Here's what to expect as a Town Park Noob!

One more thing, we are arriving Thursday as soon as possible, driving in early from Denver. Do you think we will be able to find a place to set up our tent or do you have any advice. I’m a bit worried. It’s just two of us.

If it’s just 2 of you, you’ll be fine but you’ll want to keep your eyes peeled for open spots. By that time what might look like too small of a spot at first glance could work. Ask around, this is a friendly crew and they’ll point you in the right direction.

If you get there and can’t find anyone to help, come look me up at Camp Trailer Smash in Bear Creek near the waterfall. If I’m not around, just respond to this thread or send me a PM and I’ll keep an eye out for your message. I PMed you my cell number as well :thumbsup

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Dumb question here but was wondering if there were any posted schedule for shows inside town park late night?

If I do not have a TBGF ticket, can I still camp in Town Park from Saturday-Wednesday? I plan to leave Telluride on Thursday morning. Thanks for explaining!

Although people can visit Town Park during that period it’s quite likely you will be asked to leave by Wednesday without a wristband. :cheers

This will be my second year coming to Telluride for the Bluegrass Festival and camping in Town Park. Last year we got there late Wednesday and barely found a spot to put our tents. This year, we are not messing around. We plan to be there bright and early Saturday for the land rush.

Question: since we are planning to arrive in town on Friday before the land rush, what is our best option for accommodations before Town Park opens to campers? If we arrive on Friday, would we be able to camp out in Town Park overnight before the rush? Or should we plan to find an AirBnB or something in town for Friday night?

Good call. You will not be disappointed. While I love the festival, pre-fest Saturday to Wednesday are my favorite days.

Town Park is usually full with ABGATers that Friday, so there won’t be spots available. You’d need to talk to camps and ask if they have free space. With 2 people and 1 small tent, that may be feasible.
In the past, I’ve camped outside Telluride, as far away as Ridgway state park, slept in my car at the end of the valley (not recommended/legal), or stayed at motels outside town to save money (e.g. Montrose, Norwood). Lately I haven’t wanted to do the early morning drive and have enjoyed “one last night in a bed”, so have been finding a place in town. AirBnBs can be tough to find for 1 night. I’ve stayed at the Mountainside Inn and find it comfortable for a reasonable price.

What a GREAT overview of TP camping! One thing to add for TBF rookies: You can NOT buy bottles of water at the fest. Water is FREE so bring something to fill up. Water spray bottles are also handy during the hot afternoons!

Sustainable Festy tips from @whiskeypondlnt !
We’ve been lucky enough to make friends with so many Cleanest Campsite Challenge winners, and we won in 2019! It’s been a long time coming to use those prize tickets, and we’re stoked to see your sustainable selves soon :heart:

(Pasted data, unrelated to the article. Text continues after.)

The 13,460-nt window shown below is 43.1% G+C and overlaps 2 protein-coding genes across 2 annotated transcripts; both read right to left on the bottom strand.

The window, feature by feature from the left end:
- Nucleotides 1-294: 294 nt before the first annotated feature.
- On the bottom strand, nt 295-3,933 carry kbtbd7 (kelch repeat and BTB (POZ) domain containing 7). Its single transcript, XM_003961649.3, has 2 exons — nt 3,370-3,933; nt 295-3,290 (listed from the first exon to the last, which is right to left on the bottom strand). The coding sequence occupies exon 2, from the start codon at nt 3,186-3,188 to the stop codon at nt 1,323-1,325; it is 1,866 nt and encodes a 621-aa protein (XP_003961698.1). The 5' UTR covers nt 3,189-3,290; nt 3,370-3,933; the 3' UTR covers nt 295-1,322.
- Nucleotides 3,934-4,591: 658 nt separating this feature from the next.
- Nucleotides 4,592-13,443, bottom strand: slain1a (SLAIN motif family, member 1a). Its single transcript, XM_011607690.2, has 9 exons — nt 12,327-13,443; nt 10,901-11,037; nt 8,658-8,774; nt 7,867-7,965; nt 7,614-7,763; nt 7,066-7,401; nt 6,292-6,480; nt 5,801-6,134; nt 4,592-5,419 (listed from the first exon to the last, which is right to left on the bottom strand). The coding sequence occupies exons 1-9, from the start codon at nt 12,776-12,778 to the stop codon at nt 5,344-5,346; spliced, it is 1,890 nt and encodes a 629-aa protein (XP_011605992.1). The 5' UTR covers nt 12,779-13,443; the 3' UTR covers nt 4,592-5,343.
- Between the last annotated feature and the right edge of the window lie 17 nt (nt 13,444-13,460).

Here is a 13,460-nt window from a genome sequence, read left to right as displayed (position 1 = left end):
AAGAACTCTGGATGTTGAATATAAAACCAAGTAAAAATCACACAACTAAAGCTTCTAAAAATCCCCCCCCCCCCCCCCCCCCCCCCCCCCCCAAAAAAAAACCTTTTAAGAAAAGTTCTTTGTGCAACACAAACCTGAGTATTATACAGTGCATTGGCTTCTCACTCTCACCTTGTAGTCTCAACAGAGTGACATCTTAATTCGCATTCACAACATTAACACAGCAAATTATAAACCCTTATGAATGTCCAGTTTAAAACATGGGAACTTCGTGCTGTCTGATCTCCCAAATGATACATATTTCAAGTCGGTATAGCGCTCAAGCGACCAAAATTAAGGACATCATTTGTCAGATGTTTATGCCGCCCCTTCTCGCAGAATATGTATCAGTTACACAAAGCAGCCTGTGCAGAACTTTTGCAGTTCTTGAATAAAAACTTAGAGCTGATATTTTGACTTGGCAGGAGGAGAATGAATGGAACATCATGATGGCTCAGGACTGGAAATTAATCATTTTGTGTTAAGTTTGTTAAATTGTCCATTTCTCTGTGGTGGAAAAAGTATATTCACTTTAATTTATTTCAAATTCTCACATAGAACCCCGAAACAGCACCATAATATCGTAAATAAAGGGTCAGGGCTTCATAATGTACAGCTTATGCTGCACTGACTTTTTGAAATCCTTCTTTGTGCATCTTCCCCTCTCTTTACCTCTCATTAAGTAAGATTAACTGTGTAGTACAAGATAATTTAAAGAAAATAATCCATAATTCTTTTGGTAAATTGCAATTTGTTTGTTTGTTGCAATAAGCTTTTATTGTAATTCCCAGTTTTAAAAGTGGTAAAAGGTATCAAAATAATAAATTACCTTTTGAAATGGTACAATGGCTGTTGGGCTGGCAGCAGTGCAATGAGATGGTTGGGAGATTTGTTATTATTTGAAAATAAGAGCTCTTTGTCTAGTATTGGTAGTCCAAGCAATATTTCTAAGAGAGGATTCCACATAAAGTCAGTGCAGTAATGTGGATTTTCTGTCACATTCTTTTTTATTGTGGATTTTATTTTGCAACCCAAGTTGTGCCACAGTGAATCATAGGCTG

In the spirit of Leave No Trace, we present our best fest tips with the 7 LNT principles:
Plan ahead and Prepare
This one is big for us. Sure, we start planning for the following year somewhere around Saturday afternoon of the fest, but you can get started now, too. Check the recommended packing list to see what folks bring.
Shop reclaimed and second hand for gear, borrow when available, and use what you have. We learned the hard way that a cheap camp chair is just that, and it’ll break soon and have to be tossed. When possible, pick durable repairable equipment and keep it functioning.
Repair your busted stuff - there’s likely still life in it, and delaying replacement saves resources. Someone in your campground probably knows how to fix it, too - there are a ton of ingenious folk all around. The number of engineers and duct tape wizards continues to surprise me. (Broken tent pole? Bring a beer + said pole to Whiskey Pond and the Frogs will show you our beer-tent-fix.)
Pack your supplies to minimize waste - sure PB had done a phenomenal job of building a sustainable fest, but it’s important to consider doing the most with less - so theres less waste for the Sustainable Festivation folk have fewer dumpsters to haul out. Take stuff out of the box that you’re gonna toss when you get there, don’t overpack food that’s gonna go to waste, coordinate with your group to bring unduplicated supplies, and plan to carry your stuff back home with you.
Pack reusable dishes and wash up daily instead of using throwaway plates/cups/bowls/forks/spoons.
Carpool! PB + Mountainsmith even have a prize for carpool camps - it’s so easy, you might as well enter: There’s limited parking, you’re not gonna drive around during the fest anyway, and holy mackerel gas is so expensive.
Invariably we forget something. The first place we shop? The free box in town. This box is legendary for giving goddess walk dresses, work briefcases, mountain biking shoes, boatin shorts, vintage Patagonia polypro, spare tent walls, kitchen organizers, gifts for the baby shower you skipped to festivate… but also be sure that you’re NOT planning to ditch all your single use bigbox gear there on your way out. Real people have to maintain the box and it’s a lot of work to clear out unwanted “donations”.

Travel and Camp on Durable Surfaces
PB has a lot of this in the bag already - we’re limiting impact in Zone 1 and there’s revegetation happening, too. Respect the reveg areas and don’t trample plants.